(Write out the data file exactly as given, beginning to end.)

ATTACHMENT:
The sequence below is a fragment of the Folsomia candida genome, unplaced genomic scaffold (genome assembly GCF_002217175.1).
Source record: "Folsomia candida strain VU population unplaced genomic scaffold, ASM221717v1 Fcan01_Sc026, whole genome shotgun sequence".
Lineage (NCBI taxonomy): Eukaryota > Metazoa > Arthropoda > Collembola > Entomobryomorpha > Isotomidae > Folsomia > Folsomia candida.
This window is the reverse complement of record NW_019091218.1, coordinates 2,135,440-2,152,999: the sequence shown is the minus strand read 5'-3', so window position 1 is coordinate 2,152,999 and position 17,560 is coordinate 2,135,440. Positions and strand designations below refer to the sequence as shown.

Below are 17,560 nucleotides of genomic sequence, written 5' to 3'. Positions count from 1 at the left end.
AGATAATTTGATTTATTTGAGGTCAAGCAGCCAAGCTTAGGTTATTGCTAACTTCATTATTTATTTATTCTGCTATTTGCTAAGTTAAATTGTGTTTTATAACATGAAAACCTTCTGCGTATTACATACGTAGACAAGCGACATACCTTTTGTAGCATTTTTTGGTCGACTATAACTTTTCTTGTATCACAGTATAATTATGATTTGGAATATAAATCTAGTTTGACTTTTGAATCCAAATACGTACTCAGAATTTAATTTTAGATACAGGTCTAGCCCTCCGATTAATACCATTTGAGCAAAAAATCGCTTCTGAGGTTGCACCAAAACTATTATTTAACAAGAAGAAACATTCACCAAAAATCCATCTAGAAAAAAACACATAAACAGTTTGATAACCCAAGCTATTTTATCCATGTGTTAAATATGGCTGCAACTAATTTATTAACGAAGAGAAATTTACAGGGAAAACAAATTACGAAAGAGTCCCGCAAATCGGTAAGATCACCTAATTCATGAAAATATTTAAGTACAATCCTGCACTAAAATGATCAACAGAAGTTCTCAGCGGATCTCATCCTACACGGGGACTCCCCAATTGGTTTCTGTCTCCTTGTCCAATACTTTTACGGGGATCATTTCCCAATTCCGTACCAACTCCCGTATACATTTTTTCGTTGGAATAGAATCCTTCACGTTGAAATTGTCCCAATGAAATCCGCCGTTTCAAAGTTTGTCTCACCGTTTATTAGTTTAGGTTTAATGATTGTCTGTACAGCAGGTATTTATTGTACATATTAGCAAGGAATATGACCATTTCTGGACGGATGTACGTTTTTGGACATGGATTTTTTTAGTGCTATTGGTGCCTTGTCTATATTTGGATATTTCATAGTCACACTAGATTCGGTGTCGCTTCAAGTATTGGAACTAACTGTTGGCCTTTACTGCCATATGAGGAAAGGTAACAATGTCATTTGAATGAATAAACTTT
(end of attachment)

The sequence below is a fragment of the Folsomia candida genome, unplaced genomic scaffold (genome assembly GCF_002217175.1).
Source record: "Folsomia candida strain VU population unplaced genomic scaffold, ASM221717v1 Fcan01_Sc026, whole genome shotgun sequence".
Lineage (NCBI taxonomy): Eukaryota > Metazoa > Arthropoda > Collembola > Entomobryomorpha > Isotomidae > Folsomia > Folsomia candida.
This window is the reverse complement of record NW_019091218.1, coordinates 2,135,440-2,152,999: the sequence shown is the minus strand read 5'-3', so window position 1 is coordinate 2,152,999 and position 17,560 is coordinate 2,135,440. Positions and strand designations below refer to the sequence as shown.

Below are 17,560 nucleotides of genomic sequence, written 5' to 3'. Positions count from 1 at the left end.
AGATAATTTGATTTATTTGAGGTCAAGCAGCCAAGCTTAGGTTATTGCTAACTTCATTATTTATTTATTCTGCTATTTGCTAAGTTAAATTGTGTTTTATAACATGAAAACCTTCTGCGTATTACATACGTAGACAAGCGACATACCTTTTGTAGCATTTTTTGGTCGACTATAACTTTTCTTGTATCACAGTATAATTATGATTTGGAATATAAATCTAGTTTGACTTTTGAATCCAAATACGTACTCAGAATTTAATTTTAGATACAGGTCTAGCCCTCCGATTAATACCATTTGAGCAAAAAATCGCTTCTGAGGTTGCACCAAAACTATTATTTAACAAGAAGAAACATTCACCAAAAATCCATCTAGAAAAAAACACATAAACAGTTTGATAACCCAAGCTATTTTATCCATGTGTTAAATATGGCTGCAACTAATTTATTAACGAAGAGAAATTTACAGGGAAAACAAATTACGAAAGAGTCCCGCAAATCGGTAAGATCACCTAATTCATGAAAATATTTAAGTACAATCCTGCACTAAAATGATCAACAGAAGTTCTCAGCGGATCTCATCCTACACGGGGACTCCCCAATTGGTTTCTGTCTCCTTGTCCAATACTTTTACGGGGATCATTTCCCAATTCCGTACCAACTCCCGTATACATTTTTTCGTTGGAATAGAATCCTTCACGTTGAAATTGTCCCAATGAAATCCGCCGTTTCAAAGTTTGTCTCACCGTTTATTAGTTTAGGTTTAATGATTGTCTGTACAGCAGGTATTTATTGTACATATTAGCAAGGAATATGACCATTTCTGGACGGATGTACGTTTTTGGACATGGATTTTTTTAGTGCTATTGGTGCCTTGTCTATATTTGGATATTTCATAGTCACACTAGATTCGGTGTCGCTTCAAGTATTGGAACTAACTGTTGGCCTTTACTGCCATATGAGGAAAGGTAACAATGTCATTTGAATGAATAAACTTT